‘Kingsman’: Homage or parody?

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MI6 is the British foreign intelligence agency. It serves as the organizational framework for the long-running James Bond franchise and many other spy films.

“Kingsman: The Secret Service” posits the existence of a covert organization that is independent of MI6. Using a Saville Road tailor shop as a front, these Kingsmen are emancipated from government bureaucracy, its putative corrupting influences and inefficiencies. Members are culled from the British privileged classes, wear bespoke suits, and exude a sense of patrician entitlement. They are dedicated to fighting evil forces in the world. Although it is never explicitly defined, it seems that they are all unpaid, gentlemen do-gooders. They imagine their operation as being in the model of King Arthur’s Round Table and even assume the monikers of his knights.

The film starts in 1997, somewhere in the Middle East. Harry Hart aka Galahad (Colin Firth) is on a mission, which is somehow botched. His protégé dies, while heroically saving Galahad’s life.

Consumed with guilt, Galahad visits the decedent’s bereaved widow, Michelle (Samantha Womack), and her young son, Eggsy (Alex Nikolov). He gives them a medal, emblazoned with a telephone number on its back. If either of them ever need help, they need only call the number and utter a specially coded message.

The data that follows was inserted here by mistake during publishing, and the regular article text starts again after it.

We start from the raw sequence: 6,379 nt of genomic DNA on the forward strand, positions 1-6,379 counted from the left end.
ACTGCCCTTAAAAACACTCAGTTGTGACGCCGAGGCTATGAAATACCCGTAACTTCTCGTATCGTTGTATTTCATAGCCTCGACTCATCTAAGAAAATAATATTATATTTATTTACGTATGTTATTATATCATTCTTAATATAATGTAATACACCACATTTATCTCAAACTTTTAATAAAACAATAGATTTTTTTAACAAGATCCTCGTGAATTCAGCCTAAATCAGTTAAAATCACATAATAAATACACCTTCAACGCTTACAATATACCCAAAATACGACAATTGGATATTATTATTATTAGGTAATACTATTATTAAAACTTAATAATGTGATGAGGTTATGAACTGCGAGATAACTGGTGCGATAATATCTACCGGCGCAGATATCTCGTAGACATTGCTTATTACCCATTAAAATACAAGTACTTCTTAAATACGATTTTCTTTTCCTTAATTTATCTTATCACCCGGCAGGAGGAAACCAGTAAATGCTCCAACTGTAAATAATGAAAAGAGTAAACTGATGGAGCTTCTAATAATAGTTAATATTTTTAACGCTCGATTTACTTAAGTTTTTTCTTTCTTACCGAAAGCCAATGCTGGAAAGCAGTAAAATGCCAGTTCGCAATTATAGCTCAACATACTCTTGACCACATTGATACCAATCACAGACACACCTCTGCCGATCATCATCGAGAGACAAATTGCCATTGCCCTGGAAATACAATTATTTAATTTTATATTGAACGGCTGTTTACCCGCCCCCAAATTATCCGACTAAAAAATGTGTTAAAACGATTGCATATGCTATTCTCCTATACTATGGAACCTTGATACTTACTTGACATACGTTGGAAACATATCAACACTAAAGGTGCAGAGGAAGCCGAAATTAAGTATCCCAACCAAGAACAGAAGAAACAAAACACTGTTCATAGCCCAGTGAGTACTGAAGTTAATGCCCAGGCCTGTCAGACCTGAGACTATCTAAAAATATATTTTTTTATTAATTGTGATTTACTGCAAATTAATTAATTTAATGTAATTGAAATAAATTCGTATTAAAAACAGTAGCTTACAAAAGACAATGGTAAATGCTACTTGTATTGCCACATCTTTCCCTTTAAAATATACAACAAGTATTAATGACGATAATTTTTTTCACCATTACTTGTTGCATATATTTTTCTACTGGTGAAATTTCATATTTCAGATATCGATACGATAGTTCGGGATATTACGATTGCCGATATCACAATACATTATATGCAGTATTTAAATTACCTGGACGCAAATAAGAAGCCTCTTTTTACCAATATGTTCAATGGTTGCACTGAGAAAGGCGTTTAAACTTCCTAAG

Fast forward seventeen years. Michelle and her twenty-something son, Eggsy (Taron Egerton), are now living with some brutish, Cockney cad (Geoff Bell) in south London government housing. As a youth, Eggsy had won gymnastic meets and demonstrated considerable promise. However, the fatherless lad was adversely affected by growing up in a lower class milieu. Now, he is at loose ends without any goals in sight.

One day, Eggsy is nicked by the police for stealing a car and taking it for a joy ride with his chums. In police custody, Eggsy recalls the medal that Galahad had once given him. He calls the number on its back and recites the code phrase that he was once told. Plausibility alert: Eggsy received the medal and message, when he was still a preschooler. Does it really make sense that he would still recall the cryptic message that Galahad had imparted back then?

In any event, Eggsy is immediately released from jail. As Eggsy departs lockup, he is approached by Galahad on the steps of the police station. Galahad explains that he is the one responsible for Eggsy’s release.

One of the other agents, Lancelot (Jack Davenport), has recently died on a mission. He was attempting to rescue a kidnapped expert on global warming, Professor Arnold (a now portly Mark Hamill, unrecognizable as Luke Skywalker of “Star Wars” fame). In this vignette, we meet our villain, Richmond Valentine, a lisping tech guru, who has made billions through his inventions. It also introduces his lead henchwoman, Gazelle (Algerian actress, Sofia Boitella). She wears pneumatically-powered prosthetic legs. These enable her to effortlessly bound through the air and are customized with lethal cutting blades.